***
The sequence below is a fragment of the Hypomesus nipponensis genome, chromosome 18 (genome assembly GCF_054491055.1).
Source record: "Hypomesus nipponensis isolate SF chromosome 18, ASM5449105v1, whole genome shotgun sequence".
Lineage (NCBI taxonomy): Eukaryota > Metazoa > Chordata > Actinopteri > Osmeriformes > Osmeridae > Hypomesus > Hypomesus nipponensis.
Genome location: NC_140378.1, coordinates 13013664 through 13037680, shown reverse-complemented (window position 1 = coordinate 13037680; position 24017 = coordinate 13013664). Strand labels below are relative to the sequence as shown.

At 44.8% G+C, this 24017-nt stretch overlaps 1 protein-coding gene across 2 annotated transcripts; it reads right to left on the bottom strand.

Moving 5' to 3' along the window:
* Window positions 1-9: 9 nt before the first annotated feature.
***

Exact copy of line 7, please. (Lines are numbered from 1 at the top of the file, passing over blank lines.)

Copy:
* Window positions 1-9: 9 nt before the first annotated feature.